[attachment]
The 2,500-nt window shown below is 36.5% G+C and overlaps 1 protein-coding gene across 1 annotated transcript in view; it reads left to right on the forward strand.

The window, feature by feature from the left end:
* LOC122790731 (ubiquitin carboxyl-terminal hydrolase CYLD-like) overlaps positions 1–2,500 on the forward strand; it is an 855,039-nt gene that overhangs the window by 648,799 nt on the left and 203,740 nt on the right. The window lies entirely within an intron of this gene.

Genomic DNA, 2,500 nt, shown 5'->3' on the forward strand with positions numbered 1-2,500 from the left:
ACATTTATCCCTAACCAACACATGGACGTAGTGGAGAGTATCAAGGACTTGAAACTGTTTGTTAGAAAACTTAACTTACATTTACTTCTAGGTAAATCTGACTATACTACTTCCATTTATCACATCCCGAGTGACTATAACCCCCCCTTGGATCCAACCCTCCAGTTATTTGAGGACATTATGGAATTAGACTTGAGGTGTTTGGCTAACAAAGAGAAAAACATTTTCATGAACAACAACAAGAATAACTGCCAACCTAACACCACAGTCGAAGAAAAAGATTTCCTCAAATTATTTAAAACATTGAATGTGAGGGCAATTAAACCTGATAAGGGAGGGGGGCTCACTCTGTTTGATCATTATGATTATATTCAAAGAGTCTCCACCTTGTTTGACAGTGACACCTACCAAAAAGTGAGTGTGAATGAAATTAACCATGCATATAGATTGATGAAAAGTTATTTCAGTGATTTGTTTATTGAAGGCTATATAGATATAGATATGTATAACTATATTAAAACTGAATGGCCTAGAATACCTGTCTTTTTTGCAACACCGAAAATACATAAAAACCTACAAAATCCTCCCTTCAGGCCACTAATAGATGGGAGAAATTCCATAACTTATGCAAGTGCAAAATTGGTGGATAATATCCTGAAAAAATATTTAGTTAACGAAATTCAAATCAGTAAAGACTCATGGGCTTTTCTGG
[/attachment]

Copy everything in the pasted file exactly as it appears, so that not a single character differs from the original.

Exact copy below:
The 2,500-nt window shown below is 36.5% G+C and overlaps 1 protein-coding gene across 1 annotated transcript in view; it reads left to right on the forward strand.

The window, feature by feature from the left end:
* LOC122790731 (ubiquitin carboxyl-terminal hydrolase CYLD-like) overlaps positions 1–2,500 on the forward strand; it is an 855,039-nt gene that overhangs the window by 648,799 nt on the left and 203,740 nt on the right. The window lies entirely within an intron of this gene.

Genomic DNA, 2,500 nt, shown 5'->3' on the forward strand with positions numbered 1-2,500 from the left:
ACATTTATCCCTAACCAACACATGGACGTAGTGGAGAGTATCAAGGACTTGAAACTGTTTGTTAGAAAACTTAACTTACATTTACTTCTAGGTAAATCTGACTATACTACTTCCATTTATCACATCCCGAGTGACTATAACCCCCCCTTGGATCCAACCCTCCAGTTATTTGAGGACATTATGGAATTAGACTTGAGGTGTTTGGCTAACAAAGAGAAAAACATTTTCATGAACAACAACAAGAATAACTGCCAACCTAACACCACAGTCGAAGAAAAAGATTTCCTCAAATTATTTAAAACATTGAATGTGAGGGCAATTAAACCTGATAAGGGAGGGGGGCTCACTCTGTTTGATCATTATGATTATATTCAAAGAGTCTCCACCTTGTTTGACAGTGACACCTACCAAAAAGTGAGTGTGAATGAAATTAACCATGCATATAGATTGATGAAAAGTTATTTCAGTGATTTGTTTATTGAAGGCTATATAGATATAGATATGTATAACTATATTAAAACTGAATGGCCTAGAATACCTGTCTTTTTTGCAACACCGAAAATACATAAAAACCTACAAAATCCTCCCTTCAGGCCACTAATAGATGGGAGAAATTCCATAACTTATGCAAGTGCAAAATTGGTGGATAATATCCTGAAAAAATATTTAGTTAACGAAATTCAAATCAGTAAAGACTCATGGGCTTTTCTGG